The creative life can be a lonely business. While solitude is sometimes necessary, exchanges with other professionals feed the spirit and inspire the work. For two-time Caldecott Medalist Sophie Blackall (Hello Lighthouse; Finding Winnie), hurried conversations at conferences and unfulfilled wishes to meet up in the future were not enough. Creating a space for children’s book authors and illustrators to share and connect has long been a dream for Blackall, now realized in her launch of the Milkwood retreat in the Catskills. Milkwood’s 2022 retreat registration is open until March 31; participants will be chosen through a lottery and informed on April 4.
Blackall said that sharing a Brooklyn studio with four other illustrators has been a nurturing feature of her career. Brian Floca, Doug Salati, Dasha Tolstikova, and Rowboat Watkins form the core of her professional community, she said. “We are invested in each other’s work. We talk about it from the beginning to the end.” Acknowledging that this kind of collegiality is rare for most authors and illustrators, she hit on the idea of an artist retreat in upstate New York, an area where she and husband Ed Schmidt already owned a farmhouse. Fixing up their barn would have been costly, so it was ruled out, but nearby she found a place with the kind of magic that sets children’s authors and illustrators on flights of imagination.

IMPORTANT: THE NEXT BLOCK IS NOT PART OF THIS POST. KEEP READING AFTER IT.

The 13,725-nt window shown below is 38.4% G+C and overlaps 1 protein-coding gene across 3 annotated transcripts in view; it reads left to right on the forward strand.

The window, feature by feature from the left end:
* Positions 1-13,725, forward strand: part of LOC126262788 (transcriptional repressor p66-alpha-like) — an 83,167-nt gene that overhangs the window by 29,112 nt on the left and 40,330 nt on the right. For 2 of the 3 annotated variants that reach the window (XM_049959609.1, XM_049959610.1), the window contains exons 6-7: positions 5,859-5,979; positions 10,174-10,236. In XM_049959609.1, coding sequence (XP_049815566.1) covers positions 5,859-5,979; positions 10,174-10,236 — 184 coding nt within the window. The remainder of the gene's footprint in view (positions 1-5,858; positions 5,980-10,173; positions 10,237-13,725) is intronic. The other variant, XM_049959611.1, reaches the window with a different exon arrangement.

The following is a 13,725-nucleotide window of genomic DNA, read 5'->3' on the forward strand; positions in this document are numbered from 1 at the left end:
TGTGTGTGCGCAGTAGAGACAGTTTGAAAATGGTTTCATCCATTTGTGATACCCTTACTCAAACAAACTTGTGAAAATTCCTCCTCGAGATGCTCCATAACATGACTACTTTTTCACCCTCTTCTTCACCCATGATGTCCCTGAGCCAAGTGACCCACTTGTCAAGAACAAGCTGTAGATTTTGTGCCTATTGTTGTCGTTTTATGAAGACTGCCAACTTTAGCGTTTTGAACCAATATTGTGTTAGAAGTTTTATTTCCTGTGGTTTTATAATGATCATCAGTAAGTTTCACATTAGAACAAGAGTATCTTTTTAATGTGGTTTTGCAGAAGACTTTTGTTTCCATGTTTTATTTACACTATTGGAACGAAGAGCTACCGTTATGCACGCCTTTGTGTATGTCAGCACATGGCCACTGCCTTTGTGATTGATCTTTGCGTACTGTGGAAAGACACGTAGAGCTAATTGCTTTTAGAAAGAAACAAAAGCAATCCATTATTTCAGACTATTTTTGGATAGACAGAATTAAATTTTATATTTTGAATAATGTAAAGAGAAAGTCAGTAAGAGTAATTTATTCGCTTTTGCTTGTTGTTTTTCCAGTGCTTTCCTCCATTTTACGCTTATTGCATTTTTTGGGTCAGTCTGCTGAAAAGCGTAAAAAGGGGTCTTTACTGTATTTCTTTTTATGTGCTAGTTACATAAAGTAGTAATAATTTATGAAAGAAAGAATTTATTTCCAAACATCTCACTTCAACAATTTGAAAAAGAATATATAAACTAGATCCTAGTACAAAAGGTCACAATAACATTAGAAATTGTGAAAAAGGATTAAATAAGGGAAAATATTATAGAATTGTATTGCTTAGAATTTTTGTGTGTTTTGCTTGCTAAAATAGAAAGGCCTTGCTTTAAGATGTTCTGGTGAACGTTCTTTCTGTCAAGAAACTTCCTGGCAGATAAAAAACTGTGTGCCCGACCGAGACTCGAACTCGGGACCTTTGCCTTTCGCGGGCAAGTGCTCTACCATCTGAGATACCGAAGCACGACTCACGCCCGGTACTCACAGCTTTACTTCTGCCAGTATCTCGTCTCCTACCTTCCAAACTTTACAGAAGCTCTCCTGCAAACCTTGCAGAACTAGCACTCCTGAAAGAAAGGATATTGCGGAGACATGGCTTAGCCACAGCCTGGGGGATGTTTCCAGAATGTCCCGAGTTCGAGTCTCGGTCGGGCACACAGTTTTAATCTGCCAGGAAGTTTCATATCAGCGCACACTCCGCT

Nestled in a valley filled with crumbling stone walls, babbling brooks and fields of wildflowers, the 21-acre dairy farm was established in 1850 and had been in the same family for generations, but abandoned in recent years. When Blackall saw it, she knew she had found the place, although not everyone was convinced it would work. Schmidt—a playwright—was willing to see what she saw in this place with its 19th-century barn and “more silos than we know what to do with.”